‘Modesty in appearance is always in fashion’

“That they might have joy” column by Jacki Wood

In olden days a glimpse of stocking

Was looked on as something shocking,

But now, God knows,

Anything goes.

(Cole Porter, 1934)



Do people even know what that word means today?

When I look around, it doesn’t seem like it.

Modesty is defined as a regard for the decencies of or an attitude of humility and decency in behavior, speech, dress, grooming, etc.

It’s the “dress” part that I’ve been contemplating lately. As I walk across campus or patronize a local store or visit area high schools, quite frankly, I’m amazed at what I see.

Most of it comes from young women, or even young girls, but some young men could also use a lesson in modesty as well. And it’s not just youth, there are plenty of adults out there doing the same.

It generally takes a lot to offend me. But I have no desire whatsoever to see body parts or underwear hanging out where I believe clothing should be covering them up.

Did you know in Albany, GA, you can be fined for wearing pants or skirts more than three inches below the top of your hips which exposes your skin or underwear? Fines range from $25 to $200. Similar ordinances have been passed in Delcambre, LA, and Collinsville, IL.

Now I’m not necessarily advocating government to jump in on the modesty issue. But it’s obviously a concern for many people.

For me, modesty is an outward reflection of my beliefs that my body is a gift from God.

I understand that those are my beliefs. I can and do respect others that are different. I certainly don’t think that everyone out there agrees with me on this. And that’s fine. At issue, for me though, is that a lot of people feel they must look or dress a certain way to “fit in,” even when perhaps they are not comfortable in doing so.

Clothing expresses who we are and sends messages about ourselves to others.

On most days, I’m a polo and jeans or T-shirt and sweats kind of girl. I’m sending a “I like to be comfortable, relaxed, remembering my youthful tomboyishness” message. On other days, when I have to dress up a bit more, I’m sending a “I’m dressed up because I’m going to church or work” message.

What kinds of messages are we sending or allowing our children to send?

I guess what I’d really like is for someone to stand up and say, hey, you don’t have to dress like that to be cool, hip, popular, fashionable or whatever. You’re beautiful for who you are, not how you dress.

Here are a few people who are trying to do just that…

Grammy award-winning Christian singer, Rebecca St. James, has spoken often about modesty and said she loves the “Modest is hottest” motto. She has written a book and a song about it. She believes clothing can and does influence the way you and others act.

Wendy Shalit, raised in a secular Jewish family and author of “A Return to Modesty,” argues for modesty from a feminist perspective. She believes the ‘60s women’s liberation movement actually hurt women because their goal was to be “the same” as men. But we are not the same.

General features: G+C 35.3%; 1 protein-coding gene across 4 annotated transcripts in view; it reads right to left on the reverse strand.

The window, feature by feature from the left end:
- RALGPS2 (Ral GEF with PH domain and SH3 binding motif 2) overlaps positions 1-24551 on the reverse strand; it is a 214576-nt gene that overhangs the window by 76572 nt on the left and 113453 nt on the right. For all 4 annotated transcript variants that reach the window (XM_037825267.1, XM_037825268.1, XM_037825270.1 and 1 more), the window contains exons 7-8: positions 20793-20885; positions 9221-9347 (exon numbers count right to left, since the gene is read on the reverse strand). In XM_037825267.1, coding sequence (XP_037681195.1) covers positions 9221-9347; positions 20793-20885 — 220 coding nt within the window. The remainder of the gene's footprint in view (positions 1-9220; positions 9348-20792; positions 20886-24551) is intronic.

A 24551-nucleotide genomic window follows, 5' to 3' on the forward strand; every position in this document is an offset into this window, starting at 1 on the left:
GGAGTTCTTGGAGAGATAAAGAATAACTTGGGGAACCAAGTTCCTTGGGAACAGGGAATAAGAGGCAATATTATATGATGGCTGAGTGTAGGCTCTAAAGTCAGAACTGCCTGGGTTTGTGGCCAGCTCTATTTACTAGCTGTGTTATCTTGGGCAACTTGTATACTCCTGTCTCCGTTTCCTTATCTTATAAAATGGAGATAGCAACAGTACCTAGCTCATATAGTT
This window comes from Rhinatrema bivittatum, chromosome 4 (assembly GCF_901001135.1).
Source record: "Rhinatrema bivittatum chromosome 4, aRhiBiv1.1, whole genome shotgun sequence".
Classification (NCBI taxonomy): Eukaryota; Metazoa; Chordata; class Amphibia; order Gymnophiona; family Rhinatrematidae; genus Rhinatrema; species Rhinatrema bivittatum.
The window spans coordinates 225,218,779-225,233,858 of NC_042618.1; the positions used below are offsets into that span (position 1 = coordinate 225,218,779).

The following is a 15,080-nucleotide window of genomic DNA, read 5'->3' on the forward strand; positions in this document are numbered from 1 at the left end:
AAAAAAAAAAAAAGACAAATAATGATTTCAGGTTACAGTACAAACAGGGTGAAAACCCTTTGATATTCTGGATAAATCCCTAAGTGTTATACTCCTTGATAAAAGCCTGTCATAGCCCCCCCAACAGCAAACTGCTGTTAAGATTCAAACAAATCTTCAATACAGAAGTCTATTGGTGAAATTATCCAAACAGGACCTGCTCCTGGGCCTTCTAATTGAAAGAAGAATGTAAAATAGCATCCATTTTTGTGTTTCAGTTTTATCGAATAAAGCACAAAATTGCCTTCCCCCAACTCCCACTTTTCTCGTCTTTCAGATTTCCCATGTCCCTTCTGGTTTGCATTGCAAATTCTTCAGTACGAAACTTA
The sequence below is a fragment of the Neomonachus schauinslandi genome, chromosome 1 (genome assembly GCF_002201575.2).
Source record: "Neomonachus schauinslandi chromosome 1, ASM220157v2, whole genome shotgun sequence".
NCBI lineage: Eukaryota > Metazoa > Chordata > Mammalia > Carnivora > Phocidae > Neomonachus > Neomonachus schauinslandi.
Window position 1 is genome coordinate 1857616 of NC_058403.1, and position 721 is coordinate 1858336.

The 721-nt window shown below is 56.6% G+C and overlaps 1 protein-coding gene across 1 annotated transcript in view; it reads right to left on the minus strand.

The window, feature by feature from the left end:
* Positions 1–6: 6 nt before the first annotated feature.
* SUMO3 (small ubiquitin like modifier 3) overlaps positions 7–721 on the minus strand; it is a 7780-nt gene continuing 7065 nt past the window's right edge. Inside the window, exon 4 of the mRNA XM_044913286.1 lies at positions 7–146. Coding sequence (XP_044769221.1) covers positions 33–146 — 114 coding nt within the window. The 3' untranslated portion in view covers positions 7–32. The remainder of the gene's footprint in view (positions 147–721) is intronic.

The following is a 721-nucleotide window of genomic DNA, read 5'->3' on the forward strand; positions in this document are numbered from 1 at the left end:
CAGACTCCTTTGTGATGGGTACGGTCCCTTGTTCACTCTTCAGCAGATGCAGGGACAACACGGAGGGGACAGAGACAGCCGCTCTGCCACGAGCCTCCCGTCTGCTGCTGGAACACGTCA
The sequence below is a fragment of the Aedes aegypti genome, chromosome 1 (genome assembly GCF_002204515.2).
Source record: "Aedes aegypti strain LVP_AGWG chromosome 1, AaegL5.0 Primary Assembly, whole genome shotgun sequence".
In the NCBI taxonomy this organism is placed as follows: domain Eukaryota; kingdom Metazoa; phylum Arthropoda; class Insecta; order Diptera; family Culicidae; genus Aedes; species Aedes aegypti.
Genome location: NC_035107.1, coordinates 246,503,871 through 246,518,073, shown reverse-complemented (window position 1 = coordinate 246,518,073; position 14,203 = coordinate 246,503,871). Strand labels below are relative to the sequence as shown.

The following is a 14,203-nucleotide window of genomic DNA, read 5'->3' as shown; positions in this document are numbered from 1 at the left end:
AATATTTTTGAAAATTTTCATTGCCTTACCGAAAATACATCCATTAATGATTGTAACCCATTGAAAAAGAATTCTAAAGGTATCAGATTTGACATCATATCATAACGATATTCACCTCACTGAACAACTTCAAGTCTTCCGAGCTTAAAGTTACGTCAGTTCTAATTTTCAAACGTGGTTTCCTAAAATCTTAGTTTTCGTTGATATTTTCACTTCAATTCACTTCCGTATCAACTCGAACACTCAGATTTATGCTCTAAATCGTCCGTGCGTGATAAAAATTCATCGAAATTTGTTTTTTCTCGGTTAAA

Shalit believes “baring one’s belly button in public may not be as empowering as women have been led to believe” (Rachel Whitaker, “Women Under Cover”) and that modesty in dress (and other areas) is actually a way to reclaim the value of women.

She points out that “women who have rebelled against the immodest dress…have found a new self-respect they never knew was available. In addition to this, these same women have found that they are attracting the kind of men they really desire as opposed to men who approach them for their outward beauty alone” (Todd Kappelman, “A Return to Modesty”).

Christine Wanjiru Wanjala, who writes for Uganda’s The Daily Monitor, said “it is easy to blame someone’s shortcomings on decency and modesty on the way they were raised or at the very least where they were raised.”

In “Teach your child how to be modest at an early age,” Wanjiru Wanjala said with all the images bombarding children today, they can be confused about what is right and wrong. She said parents need to set a good example and teach them while they’re young.

I was raised in a home where modesty was taught at a very young age, and in turn, my husband and I have tried to teach our children about the importance of modesty and showing respect for our bodies.

I remember my daughter, Hannah, being about four or five, and we’d be out shopping. She would see someone she thought was inappropriately dressed and blurt out, “that girl doesn’t have enough clothes on.” It was usually loud enough for the person to hear. I’d smile, a bit embarrassed, and move on. But looking back, maybe it takes the honesty of a five-year-old for people to realize what they’re doing.

So does “anything” go, like Cole Porter wrote? It apparently does. But I don’t believe it has to. I believe you can dress modestly to bring out your best self, be beautiful and influence those around you.

And I have to agree with Jeffrey R. Holland who said, “Modesty in appearance is always in fashion.”

It is, at least, in my home.

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